Our review of 'Say Less' by Roy woods



Roy Woods

Say Less

In the ever-growing world of hip hop, it’s harder than ever to stand out. OVO rapper Roy Woods has upped the ante on his latest release, as his lyrics and vocals come at listeners with a relentless torrent of energy. In a lot of cases however, the tracks behind Woods don’t feel as dynamic and clever, making for a record that’s a tad long and a tad stretched creativity wise regardless of its great vocal flow.

The glitch-infused production of “Medusa” starts the album on a dark and brooding intro, that holds itself back behind the glossy falsetto. “Little Bit Of Lovin” however jumps into an immediate dance groove through twinkling pianos and satisfying bass line. There’s an exceptional dreamy quality to the warped vocals of “Say Less” that keeps the sparse vocal production lively and startling, as slow as the song can be at times.

“Take Time” leans into a much catchier vibe immediately as it hits a much stronger pop swing, using 24Hrs vocals to suave effects. Gliding across its piano production, “Something New” soars in its rich verses, but does fall short in the energy drop of its choruses. Emulating the Weeknd in a much more bizarre fashion on “Top Left” Woods vocal rhythms are weirdly intriguing and his sly Beyoncé jokes are pretty cleverly woven into the mix.

The hip hop haze of “BB” tends to fall a little generic in this piece, making the strange vocal overlapping intriguing but a little wasted in this case. Pulling in PARTYNEXTDOOR’s aggressive rapping for “Back It Up,” Woods is able to weave a surprising amount of hooks into this slow moving track. “Glasses” has an immediate tone to its beats, and Woods visual allusion to his lover making him see clearer is a delightful take on more classic love songs.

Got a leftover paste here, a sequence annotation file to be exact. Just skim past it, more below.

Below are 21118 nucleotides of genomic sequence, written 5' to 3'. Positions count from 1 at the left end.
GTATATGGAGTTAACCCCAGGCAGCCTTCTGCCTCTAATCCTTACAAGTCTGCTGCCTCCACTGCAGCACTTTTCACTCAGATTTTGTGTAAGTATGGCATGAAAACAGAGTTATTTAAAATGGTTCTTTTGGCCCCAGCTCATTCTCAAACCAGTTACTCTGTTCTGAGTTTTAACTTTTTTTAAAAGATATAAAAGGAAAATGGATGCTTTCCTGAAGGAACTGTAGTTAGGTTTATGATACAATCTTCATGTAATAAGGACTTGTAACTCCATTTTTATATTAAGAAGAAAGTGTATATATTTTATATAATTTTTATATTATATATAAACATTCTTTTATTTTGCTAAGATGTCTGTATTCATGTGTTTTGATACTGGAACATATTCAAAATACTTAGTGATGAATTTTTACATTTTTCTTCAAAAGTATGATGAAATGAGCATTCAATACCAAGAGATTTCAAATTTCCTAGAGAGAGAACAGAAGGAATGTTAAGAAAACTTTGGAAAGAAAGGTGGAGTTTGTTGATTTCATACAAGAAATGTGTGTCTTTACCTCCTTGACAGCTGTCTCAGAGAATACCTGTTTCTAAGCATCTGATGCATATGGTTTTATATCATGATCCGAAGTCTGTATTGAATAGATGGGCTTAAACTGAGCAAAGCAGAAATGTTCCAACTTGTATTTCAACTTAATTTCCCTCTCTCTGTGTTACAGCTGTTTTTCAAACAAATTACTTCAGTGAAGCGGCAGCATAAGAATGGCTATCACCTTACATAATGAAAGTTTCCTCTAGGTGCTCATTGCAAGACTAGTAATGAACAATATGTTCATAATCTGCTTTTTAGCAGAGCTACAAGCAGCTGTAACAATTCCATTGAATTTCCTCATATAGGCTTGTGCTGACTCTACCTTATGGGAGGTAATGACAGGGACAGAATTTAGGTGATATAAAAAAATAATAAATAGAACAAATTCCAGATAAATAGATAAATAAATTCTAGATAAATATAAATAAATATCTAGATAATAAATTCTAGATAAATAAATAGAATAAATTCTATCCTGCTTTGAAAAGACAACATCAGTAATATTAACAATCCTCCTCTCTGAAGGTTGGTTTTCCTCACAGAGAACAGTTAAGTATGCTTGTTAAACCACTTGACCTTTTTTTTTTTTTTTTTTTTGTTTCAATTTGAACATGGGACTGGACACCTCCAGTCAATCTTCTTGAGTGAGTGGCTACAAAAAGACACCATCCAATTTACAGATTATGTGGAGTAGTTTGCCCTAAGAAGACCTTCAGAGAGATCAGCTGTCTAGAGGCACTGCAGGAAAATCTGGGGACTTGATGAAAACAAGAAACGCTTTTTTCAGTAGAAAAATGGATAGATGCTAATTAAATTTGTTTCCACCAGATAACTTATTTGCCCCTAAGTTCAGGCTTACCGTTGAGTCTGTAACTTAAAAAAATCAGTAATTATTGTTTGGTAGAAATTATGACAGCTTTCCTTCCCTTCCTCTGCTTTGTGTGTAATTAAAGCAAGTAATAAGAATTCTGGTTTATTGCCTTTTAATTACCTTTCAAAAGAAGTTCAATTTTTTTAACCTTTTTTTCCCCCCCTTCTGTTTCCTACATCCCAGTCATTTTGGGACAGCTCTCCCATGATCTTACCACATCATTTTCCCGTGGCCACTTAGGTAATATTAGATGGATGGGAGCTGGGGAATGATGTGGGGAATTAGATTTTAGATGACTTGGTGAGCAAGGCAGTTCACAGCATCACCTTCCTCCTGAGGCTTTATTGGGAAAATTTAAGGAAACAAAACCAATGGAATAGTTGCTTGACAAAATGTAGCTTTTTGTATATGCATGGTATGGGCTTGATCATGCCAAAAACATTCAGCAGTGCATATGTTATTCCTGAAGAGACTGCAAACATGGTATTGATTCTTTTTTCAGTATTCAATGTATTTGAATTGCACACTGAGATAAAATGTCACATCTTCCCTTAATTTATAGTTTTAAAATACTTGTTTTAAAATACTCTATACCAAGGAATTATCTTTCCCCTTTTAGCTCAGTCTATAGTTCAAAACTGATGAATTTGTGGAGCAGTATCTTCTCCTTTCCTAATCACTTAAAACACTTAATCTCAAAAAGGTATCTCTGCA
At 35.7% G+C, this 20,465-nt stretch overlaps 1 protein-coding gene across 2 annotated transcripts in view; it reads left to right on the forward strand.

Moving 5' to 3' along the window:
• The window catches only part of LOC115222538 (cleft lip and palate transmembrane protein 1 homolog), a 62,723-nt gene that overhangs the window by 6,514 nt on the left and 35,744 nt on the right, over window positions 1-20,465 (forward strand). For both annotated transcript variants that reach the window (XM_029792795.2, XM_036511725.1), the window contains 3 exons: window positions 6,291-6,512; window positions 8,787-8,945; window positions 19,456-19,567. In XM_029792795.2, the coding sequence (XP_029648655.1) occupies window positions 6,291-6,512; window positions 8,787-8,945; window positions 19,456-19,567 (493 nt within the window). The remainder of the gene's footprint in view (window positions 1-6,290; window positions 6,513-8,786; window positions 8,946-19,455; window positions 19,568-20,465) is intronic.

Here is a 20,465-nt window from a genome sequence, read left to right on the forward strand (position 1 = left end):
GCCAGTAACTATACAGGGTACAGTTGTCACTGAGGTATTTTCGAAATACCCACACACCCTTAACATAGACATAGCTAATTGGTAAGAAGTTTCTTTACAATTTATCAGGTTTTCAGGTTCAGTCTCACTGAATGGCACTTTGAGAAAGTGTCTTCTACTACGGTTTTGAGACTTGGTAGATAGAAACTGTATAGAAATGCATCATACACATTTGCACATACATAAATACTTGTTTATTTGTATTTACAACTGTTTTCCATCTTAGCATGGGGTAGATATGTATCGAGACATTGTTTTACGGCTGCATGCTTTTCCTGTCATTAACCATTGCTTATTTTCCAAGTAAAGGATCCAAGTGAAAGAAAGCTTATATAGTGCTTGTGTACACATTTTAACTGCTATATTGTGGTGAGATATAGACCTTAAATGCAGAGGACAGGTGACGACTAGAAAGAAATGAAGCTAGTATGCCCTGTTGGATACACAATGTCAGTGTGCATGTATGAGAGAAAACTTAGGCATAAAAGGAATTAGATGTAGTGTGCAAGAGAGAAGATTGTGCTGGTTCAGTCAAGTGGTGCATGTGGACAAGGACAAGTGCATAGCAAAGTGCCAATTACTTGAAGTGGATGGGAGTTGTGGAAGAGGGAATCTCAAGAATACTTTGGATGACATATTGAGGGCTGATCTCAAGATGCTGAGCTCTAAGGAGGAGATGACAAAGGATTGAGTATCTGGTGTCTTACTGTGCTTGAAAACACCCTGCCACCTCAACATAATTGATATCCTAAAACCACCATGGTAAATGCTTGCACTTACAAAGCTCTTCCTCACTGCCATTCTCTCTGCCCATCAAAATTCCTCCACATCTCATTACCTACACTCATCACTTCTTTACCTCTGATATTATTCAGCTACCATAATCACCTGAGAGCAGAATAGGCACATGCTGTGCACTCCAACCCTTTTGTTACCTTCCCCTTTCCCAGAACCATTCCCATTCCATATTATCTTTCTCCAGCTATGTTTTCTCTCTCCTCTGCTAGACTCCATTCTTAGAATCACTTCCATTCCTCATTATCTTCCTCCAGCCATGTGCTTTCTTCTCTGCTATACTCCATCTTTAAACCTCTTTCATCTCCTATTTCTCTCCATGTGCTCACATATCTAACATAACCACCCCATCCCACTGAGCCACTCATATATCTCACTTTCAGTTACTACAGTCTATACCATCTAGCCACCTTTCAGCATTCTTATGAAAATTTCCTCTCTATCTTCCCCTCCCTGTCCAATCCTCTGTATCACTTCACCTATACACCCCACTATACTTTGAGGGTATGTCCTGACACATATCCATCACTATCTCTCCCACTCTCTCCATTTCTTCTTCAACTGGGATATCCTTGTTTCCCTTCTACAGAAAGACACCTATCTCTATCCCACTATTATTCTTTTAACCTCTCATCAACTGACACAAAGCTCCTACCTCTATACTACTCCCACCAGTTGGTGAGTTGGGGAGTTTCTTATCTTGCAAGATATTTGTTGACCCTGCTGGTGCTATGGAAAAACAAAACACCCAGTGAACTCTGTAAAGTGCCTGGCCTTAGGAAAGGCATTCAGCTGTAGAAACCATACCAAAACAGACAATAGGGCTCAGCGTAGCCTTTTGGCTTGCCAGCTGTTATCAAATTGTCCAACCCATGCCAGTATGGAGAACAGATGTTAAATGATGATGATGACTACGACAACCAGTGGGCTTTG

While “The Way You Sex” is very on the nose in its delivery and lyrics, it does bring the gliding production to match, it’s only a shame it doesn’t take this further. The wondrous retro-synth hook to “Monday to Monday” is a fun and ethereal ode to standing tall on your own, and Woods constant flow through the verses is a wonderful wave to ride. “What Are You On?” makes an entire hook around distorted vocal samples, and Woods is able to ride this and the intoxicating beats to make the track an invigorating build towards each chorus. Even in its slow and one-note instrumentation, “Balance” does layer in a lot of magic to its backing track, letting dvsn and PnB Rock move in seamlessly.

“In The Club” grinds into its beats with a moving sense of excitement, leaning into the rhythms wholeheartedly for a track that seems to never stop grooving. The rich drums of “B-Town” make for a relaxing listen throughout but with just a little more ambition and variation in the writing this song could really pop a lot more. This is also true with the eerily produced “Undivided” that subverts a loving slow jam but doesn’t push its limits.


Words by Owen Maxwell


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